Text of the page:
It is a criminal offence to employ someone who does not have permission to live and work in the UK. Employers may offer employment to Commonwealth Citizens and Foreign Nationals without a permanent right of residence (‘indefinite leave to enter or remain’) as if they were a British Citizen if they are:
• a Commonwealth Citizen in the UK as a working holiday-maker (a two-year visa given for Commonwealth Citizens between the ages of 17 and 30);
• a Commonwealth Citizen or Foreign National (excluding EEA Nationals) who have been granted permission to enter or remain in the UK on the basis of marriage (two-year visa or extension);
• an EEA National (including what used to be known as ‘A8’ Nationals;
• a student who can take employment up to a certain amount of hours a week in term-time or full-time during holidays;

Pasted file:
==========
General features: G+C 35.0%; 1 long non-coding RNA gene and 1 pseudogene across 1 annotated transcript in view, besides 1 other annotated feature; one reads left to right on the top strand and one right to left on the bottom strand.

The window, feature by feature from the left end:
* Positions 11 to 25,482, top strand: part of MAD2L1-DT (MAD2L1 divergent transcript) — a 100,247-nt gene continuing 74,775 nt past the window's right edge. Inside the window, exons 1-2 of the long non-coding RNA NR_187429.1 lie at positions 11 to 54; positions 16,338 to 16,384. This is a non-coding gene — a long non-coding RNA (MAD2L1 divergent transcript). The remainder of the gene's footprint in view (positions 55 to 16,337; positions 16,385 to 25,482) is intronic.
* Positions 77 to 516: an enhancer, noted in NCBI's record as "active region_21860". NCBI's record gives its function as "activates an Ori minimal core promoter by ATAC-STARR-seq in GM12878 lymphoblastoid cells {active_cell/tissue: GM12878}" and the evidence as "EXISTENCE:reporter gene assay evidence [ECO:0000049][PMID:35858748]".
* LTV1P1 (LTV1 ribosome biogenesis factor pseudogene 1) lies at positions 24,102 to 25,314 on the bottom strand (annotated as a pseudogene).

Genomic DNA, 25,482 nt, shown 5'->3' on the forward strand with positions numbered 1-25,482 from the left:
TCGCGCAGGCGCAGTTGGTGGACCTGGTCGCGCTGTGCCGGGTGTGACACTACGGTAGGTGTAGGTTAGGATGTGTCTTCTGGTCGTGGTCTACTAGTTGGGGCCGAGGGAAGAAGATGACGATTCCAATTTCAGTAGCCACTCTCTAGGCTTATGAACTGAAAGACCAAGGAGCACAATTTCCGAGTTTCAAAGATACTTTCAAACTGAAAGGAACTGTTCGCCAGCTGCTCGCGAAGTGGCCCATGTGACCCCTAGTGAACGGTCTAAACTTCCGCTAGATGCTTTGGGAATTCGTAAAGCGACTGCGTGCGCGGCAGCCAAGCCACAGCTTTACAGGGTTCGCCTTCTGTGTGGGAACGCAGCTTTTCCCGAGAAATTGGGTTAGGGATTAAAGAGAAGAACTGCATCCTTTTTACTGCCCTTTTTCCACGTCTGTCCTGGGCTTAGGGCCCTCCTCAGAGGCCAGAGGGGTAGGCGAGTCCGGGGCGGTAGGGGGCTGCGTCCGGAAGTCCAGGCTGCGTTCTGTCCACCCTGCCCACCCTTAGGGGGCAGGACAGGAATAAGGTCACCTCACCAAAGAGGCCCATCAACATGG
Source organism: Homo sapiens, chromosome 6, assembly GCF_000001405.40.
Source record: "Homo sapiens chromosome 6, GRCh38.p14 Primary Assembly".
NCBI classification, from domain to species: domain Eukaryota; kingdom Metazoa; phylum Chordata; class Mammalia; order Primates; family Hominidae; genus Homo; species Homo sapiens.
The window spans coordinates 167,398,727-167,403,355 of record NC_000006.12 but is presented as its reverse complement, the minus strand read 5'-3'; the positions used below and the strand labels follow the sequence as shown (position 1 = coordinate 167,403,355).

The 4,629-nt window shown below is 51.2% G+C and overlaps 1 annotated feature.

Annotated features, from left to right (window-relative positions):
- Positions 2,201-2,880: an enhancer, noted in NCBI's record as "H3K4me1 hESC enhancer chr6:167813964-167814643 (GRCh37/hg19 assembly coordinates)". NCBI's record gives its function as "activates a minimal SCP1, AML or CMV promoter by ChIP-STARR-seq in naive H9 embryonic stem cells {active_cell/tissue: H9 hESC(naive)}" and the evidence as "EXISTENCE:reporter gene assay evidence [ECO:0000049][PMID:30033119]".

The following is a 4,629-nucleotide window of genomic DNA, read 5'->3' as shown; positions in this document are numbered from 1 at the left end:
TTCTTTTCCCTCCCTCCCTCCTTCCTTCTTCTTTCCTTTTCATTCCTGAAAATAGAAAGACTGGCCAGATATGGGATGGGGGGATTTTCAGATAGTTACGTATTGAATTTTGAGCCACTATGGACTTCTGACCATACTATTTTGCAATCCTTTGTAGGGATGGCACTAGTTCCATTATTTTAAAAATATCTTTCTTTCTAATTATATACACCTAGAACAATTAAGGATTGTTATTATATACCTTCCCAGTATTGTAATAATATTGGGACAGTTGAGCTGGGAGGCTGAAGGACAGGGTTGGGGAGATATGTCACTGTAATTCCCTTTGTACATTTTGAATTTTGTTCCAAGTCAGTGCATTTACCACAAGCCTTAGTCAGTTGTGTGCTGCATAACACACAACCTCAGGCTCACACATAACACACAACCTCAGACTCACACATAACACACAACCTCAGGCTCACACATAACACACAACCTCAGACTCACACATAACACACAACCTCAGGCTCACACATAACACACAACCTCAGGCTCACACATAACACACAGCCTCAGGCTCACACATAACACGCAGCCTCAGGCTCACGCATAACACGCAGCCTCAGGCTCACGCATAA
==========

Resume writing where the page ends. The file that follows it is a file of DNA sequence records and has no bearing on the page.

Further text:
• those granted two years’ leave to remain under Tier 1 (Post-Study Work);
• granted permission under Tier 2 to work with a company that has issued them with a Sponsorship Certificate; or
• asylum seekers (those waiting for a decision on their claim to refugee status) with an Application Registration Card endorsed ‘Employment Permitted’.
In order to avoid race discrimination, all checks must be performed in a non-discriminatory way. The UK Government has issued a Code of Practice on ‘Avoidance of race discrimination in recruitment practice while seeking to prevent illegal working’.
The main points are:
• Failure to follow the Code may be considered by an Employment Tribunal.
• All job selections should be based on suitability for the post.
• Make no assumptions based on colour, race, nationality, ethnic or national origins, or the length of time someone has been in the UK.